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For incoming US airmen in S Korea, a 30-day ban on booze

US airmen assigned to South Korea are banned from buying or drinking alcohol during their first 30 days in the country under a new rule underscoring the "serious mission" the troops face, officials said.

WASHINGTON: US airmen assigned to South Korea are banned from buying or drinking alcohol during their first 30 days in the country under a new rule underscoring the "serious mission" the troops face, officials said on Friday (26 July).

The program is meant to promote "mission readiness" as well as "safety, health, welfare, good order and discipline," spokesman Captain Ray Geoffroy told AFP.

The rule is part of a "Korean Readiness Orientation" program for incoming troops issued by the 7th Air Force commander, Lieutenant General Jan-Marc Jouas.

"Airmen must understand the threat when they come here," Jouas said in a statement.

"We have a serious mission with a serious enemy, and we must be ready to contend with that by utilizing personal resiliency and a readiness orientation program," he added.

"Airmen assigned to Korea must understand what it means to be ready to fight tonight and why we must be ready."

The rules come amid concern over alcohol-fuelled sexual assaults in the military as well as persistent worries over North Korea, which has conducted half-a-dozen missile, rocket and heavy artillery tests over the past month.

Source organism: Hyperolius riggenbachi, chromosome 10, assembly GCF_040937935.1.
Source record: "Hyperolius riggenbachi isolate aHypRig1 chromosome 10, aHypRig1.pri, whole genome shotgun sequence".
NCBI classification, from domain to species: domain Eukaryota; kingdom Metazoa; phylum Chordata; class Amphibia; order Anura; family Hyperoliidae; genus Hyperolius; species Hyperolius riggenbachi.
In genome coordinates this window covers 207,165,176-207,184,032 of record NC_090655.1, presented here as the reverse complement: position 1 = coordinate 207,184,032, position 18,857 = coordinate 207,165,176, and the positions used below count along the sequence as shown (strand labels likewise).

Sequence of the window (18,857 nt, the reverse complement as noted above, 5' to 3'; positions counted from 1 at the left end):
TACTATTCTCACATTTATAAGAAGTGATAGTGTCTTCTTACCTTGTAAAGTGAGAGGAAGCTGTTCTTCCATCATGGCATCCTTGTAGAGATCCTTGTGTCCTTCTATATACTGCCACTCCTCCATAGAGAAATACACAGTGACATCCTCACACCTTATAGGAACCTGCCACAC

The new policy, which took effect his month, includes a daily curfew of 10 pm to 5 am, training for sexual assault prevention and "alcohol awareness," the Air Force said.

The orientation also strongly recommends that arriving airmen tour the demilitarized zone that separates South and North Korea.

"We are guests here and not only do our actions matter, they have strategic implications," Jouas said. "This is a fresh start to change the tone in Korea and leave a culture that is better than how we found it."

The policy was aimed at conveying to troops that times had changed and that South Korea should not be seen as an opportunity for drunken nights and visits to brothel bars, officials said.

In the past, numerous bars outside US bases were linked to prostitution rings but restrictions on troops have reduced the number of those establishments in recent years, Jouas told the Air Force Times.

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